[ROVERNET - UK] Drive shaft vibration
rovac at optusnet.com.au
Sat Jun 19 07:15:12 BST 2004
I had a similar problem and similar excellent service from the Hardie Spicer
service centre at Moorebank Sydney on my 1966 3 litre Mk11C
In my case they found part of the vibration resulted from the yokes on the
flange of the rear propellor shaft being heavily worn-at 86000 miles.I had
previously replaced all UJs without curing the vibration.
Hardie-Spicer replaced the flange from existing stock and rebalanced the
I also replaced all the 4 sets of rubbers holding the centre bearing
housing to the body namely
Grommet male half -fixing bracket to prop shaft tunnel part 76649 x 4
Grommet female half part
76650 x 4
Bearing for shaft (Centre Bearing) part261775
Sourced from Tim Kent in Melbourne
Rubber Bush for rear of front propellor shaft Part235919x2
Sourced from Spectrum Rubber Sydney. If you are in UK best try specialists
there. Whilst the rubbers taken off were in passable condition, they were at
least 18 years old( I've owned the car that long!)
I took the 235919s to Spectrum which were a common to a number of classic
cars apparently and available over the counter. It may be overkill but I
dont like having to re-do a job twice. Natural rubber tends to deteriorate
and harden with barely an outward sign in this hot climate..
Each grommet has a steel distance piece . After an hour of frustration
trying to bolt up the trannie shaft, I refitted one side at a time loosely
as trying to get each grommet distance piece +bolt properly seated in the
hole to insulate the bracket from the prop shaft tunnel is a time consuming
task. I then did the other side and only then tightened everything up.
Adjusting the height of the centre bearing came last.
This may be useless information but in case you have much trouble finding
My QuintonHazell 1981 catalogue lists as part QL16204 also fitting Jag XJ6
1968-81,Jag Mk11 2.4,3.4,3.8 to 1967,Rover P6 1963-1977 Volvo B20E engined
Volvo242,244,246 1974-81 Ford Transit 1970-78.
Part No Cross Reference is apparently similar to P4 1959 onwards.
Automotive Products DC4
Hardy Spicer K5-6862 or 3151162N
There may be errors in the cross referencing so dont take the info above as
(sorry Kent if that sounds like blasphemy!)
Check the part with with your distributor or Hardies if they dont have parts
catalogued back to the '50s like here.
Hardy Spicer in Australia deal principally in Heavy truck transmissions but
there should be a similar one stop professional shop set up in UK that can
check out the shaft for yoke wear -if the slogger is causing vibration as in
Incidentally I also got the rear springs rebuilt (first time in 16 years) by
Lovells -a local firm -out of the best of two sets-existing and a
wreck's.They only needed to re temper the main leaf and modify the taper of
the bottom leaf to facilitate trailer towing .Amazingly the 16 year old
Koni shock absorbers didnt need reconditioning.
Now the car sits right and the tail shaft runs in a straight line to the
Also the twin rubber mounting at the rear end of each rear spring is under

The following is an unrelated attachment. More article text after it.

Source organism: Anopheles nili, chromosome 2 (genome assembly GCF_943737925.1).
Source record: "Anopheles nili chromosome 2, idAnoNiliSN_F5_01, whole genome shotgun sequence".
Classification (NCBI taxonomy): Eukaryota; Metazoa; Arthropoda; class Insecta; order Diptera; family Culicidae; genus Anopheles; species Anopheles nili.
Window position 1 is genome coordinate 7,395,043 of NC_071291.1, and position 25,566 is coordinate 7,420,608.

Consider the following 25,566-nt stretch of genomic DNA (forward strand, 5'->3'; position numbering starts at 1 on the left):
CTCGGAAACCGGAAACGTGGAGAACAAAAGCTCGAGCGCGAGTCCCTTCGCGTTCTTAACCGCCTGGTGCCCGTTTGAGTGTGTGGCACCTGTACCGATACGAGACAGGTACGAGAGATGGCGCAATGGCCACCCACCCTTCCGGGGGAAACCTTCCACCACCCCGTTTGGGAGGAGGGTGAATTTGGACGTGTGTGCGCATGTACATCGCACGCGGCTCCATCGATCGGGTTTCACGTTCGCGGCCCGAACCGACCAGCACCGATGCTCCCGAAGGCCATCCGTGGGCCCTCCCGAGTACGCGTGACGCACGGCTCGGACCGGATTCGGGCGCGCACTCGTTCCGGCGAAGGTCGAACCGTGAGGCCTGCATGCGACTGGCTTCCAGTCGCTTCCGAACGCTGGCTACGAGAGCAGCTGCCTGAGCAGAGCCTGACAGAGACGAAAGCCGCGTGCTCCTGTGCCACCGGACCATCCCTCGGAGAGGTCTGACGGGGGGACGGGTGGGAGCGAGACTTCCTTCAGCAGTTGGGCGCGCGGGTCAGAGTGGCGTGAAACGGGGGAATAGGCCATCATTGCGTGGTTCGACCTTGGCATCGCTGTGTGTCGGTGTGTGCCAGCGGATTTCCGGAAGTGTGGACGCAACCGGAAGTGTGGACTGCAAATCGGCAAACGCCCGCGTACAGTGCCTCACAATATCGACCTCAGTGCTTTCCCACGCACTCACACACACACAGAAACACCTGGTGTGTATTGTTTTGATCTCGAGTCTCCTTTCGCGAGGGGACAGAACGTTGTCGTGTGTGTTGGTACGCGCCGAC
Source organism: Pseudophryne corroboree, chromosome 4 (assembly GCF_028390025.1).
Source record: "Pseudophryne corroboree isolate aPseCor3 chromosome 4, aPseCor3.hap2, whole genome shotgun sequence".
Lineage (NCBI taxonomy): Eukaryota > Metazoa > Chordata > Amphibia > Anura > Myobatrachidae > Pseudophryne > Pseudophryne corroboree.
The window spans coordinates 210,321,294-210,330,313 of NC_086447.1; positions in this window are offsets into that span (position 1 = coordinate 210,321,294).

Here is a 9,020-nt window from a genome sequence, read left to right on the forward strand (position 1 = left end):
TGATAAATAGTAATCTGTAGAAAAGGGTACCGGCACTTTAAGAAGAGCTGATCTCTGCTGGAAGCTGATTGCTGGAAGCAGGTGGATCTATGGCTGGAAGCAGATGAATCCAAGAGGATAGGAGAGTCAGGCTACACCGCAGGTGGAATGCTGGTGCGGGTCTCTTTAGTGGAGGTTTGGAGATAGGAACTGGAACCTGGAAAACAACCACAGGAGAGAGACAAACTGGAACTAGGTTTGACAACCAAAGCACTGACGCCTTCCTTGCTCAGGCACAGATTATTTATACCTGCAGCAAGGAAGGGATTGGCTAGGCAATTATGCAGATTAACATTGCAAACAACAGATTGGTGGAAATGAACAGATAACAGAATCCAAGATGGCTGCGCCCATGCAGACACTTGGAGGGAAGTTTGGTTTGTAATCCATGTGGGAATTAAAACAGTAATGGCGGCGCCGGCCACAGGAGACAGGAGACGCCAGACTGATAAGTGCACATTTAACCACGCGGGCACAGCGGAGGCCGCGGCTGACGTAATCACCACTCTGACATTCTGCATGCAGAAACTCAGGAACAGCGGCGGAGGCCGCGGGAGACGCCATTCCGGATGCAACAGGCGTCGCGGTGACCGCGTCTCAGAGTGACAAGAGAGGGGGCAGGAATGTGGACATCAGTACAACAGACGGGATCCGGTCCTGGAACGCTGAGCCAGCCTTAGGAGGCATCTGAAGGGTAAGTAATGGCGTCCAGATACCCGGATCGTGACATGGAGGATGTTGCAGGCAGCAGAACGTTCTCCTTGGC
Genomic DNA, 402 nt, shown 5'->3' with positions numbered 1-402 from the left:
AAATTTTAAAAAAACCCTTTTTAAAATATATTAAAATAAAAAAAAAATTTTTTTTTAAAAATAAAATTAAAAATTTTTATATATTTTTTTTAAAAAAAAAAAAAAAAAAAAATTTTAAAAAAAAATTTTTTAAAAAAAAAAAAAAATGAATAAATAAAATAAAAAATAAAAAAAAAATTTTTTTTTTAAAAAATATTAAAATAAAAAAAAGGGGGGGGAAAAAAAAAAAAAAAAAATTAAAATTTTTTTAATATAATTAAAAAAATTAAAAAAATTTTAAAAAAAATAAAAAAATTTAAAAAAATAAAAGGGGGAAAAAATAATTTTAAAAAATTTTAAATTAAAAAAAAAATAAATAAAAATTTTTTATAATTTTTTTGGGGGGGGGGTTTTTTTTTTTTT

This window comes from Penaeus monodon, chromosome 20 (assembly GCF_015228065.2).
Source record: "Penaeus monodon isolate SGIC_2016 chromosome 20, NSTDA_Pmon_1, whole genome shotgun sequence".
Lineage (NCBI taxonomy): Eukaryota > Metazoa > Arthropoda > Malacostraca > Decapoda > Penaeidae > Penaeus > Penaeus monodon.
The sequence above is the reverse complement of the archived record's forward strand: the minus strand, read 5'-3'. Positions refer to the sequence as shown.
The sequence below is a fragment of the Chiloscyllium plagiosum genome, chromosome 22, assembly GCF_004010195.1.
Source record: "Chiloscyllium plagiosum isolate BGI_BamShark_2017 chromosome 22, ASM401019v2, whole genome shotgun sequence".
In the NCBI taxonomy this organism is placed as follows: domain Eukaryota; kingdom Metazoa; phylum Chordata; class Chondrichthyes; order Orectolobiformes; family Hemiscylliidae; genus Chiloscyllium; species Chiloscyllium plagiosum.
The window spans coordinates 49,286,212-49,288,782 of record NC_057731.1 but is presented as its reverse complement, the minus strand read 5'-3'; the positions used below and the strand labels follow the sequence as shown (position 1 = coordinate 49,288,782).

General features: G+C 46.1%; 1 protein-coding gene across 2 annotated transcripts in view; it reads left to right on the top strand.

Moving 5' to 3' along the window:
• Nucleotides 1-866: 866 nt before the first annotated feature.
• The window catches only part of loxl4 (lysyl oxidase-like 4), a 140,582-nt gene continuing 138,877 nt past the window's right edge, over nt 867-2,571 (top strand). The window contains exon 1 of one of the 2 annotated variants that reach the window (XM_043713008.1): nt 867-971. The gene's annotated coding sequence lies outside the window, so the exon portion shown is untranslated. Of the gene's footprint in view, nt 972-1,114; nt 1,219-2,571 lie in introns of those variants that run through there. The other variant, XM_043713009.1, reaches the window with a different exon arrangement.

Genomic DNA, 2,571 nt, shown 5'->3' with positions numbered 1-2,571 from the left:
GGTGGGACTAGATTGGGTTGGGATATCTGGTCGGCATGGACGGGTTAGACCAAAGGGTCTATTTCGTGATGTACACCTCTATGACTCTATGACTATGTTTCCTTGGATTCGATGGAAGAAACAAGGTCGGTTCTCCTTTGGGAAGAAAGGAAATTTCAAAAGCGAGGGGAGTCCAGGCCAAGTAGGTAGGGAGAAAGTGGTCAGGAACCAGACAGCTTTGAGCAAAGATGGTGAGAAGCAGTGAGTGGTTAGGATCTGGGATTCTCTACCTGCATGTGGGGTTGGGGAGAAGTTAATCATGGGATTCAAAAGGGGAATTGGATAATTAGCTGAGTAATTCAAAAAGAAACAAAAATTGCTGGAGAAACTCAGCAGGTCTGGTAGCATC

Best of Luck
The noise level previously thought to be a noisy differential has
----- Original Message -----
From: "Barry Riseley" <barry-riseley at trump.net.au>
To: <rovernet at lyris.ccdata.com>
Sent: Saturday, June 19, 2004 10:58 AM
Subject: Re: [ROVERNET - UK] Drive shaft vibration
> Hello David and the group,
> I had real problems with my P4 105S in the matter of tailshaft vibration.
> I follow the exact procedures in the official workshop manual for
> assembly and "alinement"
> While that improved matters slightly I still had a vibration at around , I
> think 35 to 45 mph.
> I ended up taking the car the a "Hardie Spicer" Service Centre for
> tailshaft balancing.
> This cost me somewhere in the region of $ 100 Australian.
> That expenditure removed all vibration, and goes down in my memory as the
> most significant single repair improvement I have ever made to a motor car
> in my life.
> >From memory, I think one of the traps for the uninitiated in the assembly
> of a Rover P4 tailshaft is that the original factory balance marks
> following a different practice to that utilised more commonly (in OZ
> That is to say that balance marks on the front tailshaft are place 180
> degrees away from the balance marks on the rear tailshaft.
> The idea is that say the front tailshaft is 10 Oz heavy at the marked
> and the rear shaft is 9 Oz heavy at its marked point then the 180 degrees
> arrangement cancels out the total out of balance to be 1 Oz. I know that
> the figures I have given are not "real" but serve to give the principle.
> The standard practice elsewhere in other cars is for all balance marks to
> be simply lined up.
> The resulting confusion, to other than Rover Mechanics (an where do you
> find them nowadays) means that re assembly on Rover shafts is often made,
> in error, such that the Out of balances add rather than cancel.
> But, I still say that a competent balancer will be able to fix the whole
> drive line.
> Hope the above is of some value
> Barry R
> At 04:31 PM 18/06/04 -0700, you wrote:
> >A few months ago there was an address on this net for
> >a paper on vibration diagnosis which I printed. My
> >car has a vibration and today I took off the back
> >wheels and drums and ran up to the vibration speed as
> >was suggested. There was enough vibration to shake
> >the steering wheel. Can any netters suggest how I
> >can check the angles of the u-joints without an
> >All suggestions will be welcome. Thank you an
> >David Gatrell
> >1965 P-5 MkIIc
> >Do you Yahoo!?
> >Yahoo! Mail Address AutoComplete - You start. We finish.
> >rovernet mailing list
> >rovernet at lyris.ccdata.com
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